The Center for Sportfishing Policy named Robert G. Hayes as the new chairman of its board of directors.
Hayes was elected to the leadership role at the center’s annual board meeting on May 16. He succeeds Jack Lawton Jr., founding chairman of the center.
Hayes brings experiences from a more than 30-year career of advocating for saltwater recreational fishermen nationally and internationally. He has played a key role in the most significant marine conservation victories in that time, including net bans, the recovery of the red drum and billfish conservation.
Hayes was an attorney for NOAA and the National Marine Fisheries Service and he served two terms as the U.S. Recreational Fisheries Commissioner to the International Commission for the Conservation of Atlantic Tunas.
“The Center for Sportfishing Policy is fortunate to have such monumental leaders in the sportfishing community involved with the organization,” Center for Sportfishing Policy president Jeff Angers said in a statement. “As we welcome Bob Hayes as our new chairman and celebrate his achievements in marine conservation, we thank Jack Lawton Jr. for his hard work and dedication in making the center the success it is today.”
“Jack Lawton and Bob Hayes were two of the first to see the value in creating the Center for Sportfishing Policy as a way to organize recreational fishing stakeholders and influence the politics of fish,” Angers said. “A huge ‘thank you’ goes to Jack for leading the center for the past 11 years. It is because of his leadership America’s 11 million saltwater recreational anglers have an effective voice on Capitol Hill today.”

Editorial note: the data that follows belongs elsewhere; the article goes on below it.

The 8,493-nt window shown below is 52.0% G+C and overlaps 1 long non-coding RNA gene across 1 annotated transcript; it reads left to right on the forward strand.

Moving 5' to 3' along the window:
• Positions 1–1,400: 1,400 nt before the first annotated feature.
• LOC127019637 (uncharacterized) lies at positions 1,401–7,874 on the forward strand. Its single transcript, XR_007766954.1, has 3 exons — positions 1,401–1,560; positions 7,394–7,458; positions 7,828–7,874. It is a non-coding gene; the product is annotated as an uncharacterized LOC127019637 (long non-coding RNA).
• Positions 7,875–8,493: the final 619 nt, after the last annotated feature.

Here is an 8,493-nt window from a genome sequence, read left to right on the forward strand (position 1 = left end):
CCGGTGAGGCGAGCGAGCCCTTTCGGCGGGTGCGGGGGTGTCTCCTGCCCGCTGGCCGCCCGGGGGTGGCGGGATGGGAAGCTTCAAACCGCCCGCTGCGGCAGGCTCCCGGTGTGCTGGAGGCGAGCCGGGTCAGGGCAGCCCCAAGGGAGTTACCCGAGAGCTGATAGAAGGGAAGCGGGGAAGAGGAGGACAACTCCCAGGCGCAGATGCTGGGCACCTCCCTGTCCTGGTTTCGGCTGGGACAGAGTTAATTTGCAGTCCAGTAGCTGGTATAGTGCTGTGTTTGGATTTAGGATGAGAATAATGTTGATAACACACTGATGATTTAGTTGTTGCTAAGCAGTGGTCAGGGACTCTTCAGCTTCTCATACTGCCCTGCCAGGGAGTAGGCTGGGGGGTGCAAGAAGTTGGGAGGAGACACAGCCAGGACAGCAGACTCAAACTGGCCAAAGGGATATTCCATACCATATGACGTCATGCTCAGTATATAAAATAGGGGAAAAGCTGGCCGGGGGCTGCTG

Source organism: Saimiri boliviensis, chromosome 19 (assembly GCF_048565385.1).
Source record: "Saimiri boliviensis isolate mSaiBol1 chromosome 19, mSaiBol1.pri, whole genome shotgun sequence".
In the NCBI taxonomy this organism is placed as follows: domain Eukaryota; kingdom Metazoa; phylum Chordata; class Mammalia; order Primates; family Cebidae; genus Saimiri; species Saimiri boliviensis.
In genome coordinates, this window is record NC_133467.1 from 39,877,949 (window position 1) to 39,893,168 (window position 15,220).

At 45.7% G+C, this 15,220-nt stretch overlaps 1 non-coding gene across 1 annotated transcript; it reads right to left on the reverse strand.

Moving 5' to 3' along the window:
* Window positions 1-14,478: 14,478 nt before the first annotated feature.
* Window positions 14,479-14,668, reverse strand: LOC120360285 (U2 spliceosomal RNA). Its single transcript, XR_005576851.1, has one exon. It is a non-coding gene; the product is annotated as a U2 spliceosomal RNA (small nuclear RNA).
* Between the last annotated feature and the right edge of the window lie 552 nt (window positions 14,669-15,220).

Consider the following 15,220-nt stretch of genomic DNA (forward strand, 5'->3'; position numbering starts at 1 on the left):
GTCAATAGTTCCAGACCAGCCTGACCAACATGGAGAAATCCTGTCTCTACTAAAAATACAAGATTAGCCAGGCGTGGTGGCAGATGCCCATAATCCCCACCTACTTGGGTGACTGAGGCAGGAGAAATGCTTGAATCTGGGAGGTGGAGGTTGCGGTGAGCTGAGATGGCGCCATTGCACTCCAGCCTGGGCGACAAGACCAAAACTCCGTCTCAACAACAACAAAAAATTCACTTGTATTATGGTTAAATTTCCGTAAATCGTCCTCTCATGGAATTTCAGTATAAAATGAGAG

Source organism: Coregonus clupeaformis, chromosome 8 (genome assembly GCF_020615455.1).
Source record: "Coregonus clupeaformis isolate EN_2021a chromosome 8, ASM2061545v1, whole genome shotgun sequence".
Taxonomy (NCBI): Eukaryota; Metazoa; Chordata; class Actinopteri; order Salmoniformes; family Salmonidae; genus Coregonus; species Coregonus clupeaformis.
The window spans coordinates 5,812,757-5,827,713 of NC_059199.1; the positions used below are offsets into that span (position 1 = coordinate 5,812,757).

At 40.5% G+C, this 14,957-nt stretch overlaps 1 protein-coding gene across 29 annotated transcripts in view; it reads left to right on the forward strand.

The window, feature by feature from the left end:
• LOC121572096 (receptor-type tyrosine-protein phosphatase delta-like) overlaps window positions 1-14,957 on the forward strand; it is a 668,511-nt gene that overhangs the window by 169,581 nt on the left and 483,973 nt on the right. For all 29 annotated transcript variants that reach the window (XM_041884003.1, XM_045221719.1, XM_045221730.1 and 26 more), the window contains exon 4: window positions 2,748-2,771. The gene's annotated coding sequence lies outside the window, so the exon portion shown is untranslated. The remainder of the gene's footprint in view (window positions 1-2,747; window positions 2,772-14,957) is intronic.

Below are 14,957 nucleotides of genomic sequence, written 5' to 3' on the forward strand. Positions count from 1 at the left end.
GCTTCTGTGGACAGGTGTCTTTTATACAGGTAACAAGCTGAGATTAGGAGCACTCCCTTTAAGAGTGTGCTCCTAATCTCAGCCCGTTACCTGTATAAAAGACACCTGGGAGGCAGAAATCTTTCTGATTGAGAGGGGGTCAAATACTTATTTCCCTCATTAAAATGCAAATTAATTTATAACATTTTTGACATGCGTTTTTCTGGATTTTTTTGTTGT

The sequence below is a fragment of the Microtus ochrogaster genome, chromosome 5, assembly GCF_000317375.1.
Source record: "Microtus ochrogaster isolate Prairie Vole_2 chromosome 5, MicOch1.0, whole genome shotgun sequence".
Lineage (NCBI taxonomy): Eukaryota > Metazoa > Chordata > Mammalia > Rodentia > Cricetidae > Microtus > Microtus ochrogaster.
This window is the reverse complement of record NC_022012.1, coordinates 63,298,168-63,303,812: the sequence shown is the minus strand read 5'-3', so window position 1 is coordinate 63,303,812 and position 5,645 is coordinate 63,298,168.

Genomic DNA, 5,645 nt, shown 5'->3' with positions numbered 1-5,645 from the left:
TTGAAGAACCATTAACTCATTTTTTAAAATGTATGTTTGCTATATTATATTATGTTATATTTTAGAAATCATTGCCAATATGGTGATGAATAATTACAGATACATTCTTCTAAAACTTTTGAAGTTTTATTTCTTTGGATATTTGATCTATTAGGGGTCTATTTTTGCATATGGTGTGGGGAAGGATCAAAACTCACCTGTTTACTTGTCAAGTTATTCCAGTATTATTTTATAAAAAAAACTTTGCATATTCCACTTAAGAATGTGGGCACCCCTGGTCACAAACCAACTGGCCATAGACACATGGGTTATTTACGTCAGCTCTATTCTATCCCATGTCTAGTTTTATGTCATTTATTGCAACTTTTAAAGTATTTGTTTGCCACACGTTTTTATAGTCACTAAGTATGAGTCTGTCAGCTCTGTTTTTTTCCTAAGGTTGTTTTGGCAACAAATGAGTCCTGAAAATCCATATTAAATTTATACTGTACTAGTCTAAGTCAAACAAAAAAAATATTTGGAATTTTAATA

Lawton is president and CEO of the Jack Lawton Cos, which is based in Lake Charles, La.
An outdoorsman and leader in nonprofit organizations, Lawton has been involved as a member and/or officer in several conservation organizations, including the Coastal Conservation Association of Louisiana, the Center for Sportfishing Policy and Delta Waterfowl.
He is a founding member of the Gulf Coast Conservation Association of Louisiana — the predecessor to CCA Louisiana. During Lawton’s 25 years as chairman of CCA Louisiana, the organization expanded significantly into an influential force that protected redfish with gamefish status; established a ban on gill nets; and initiated countless habitat and coastal restoration projects.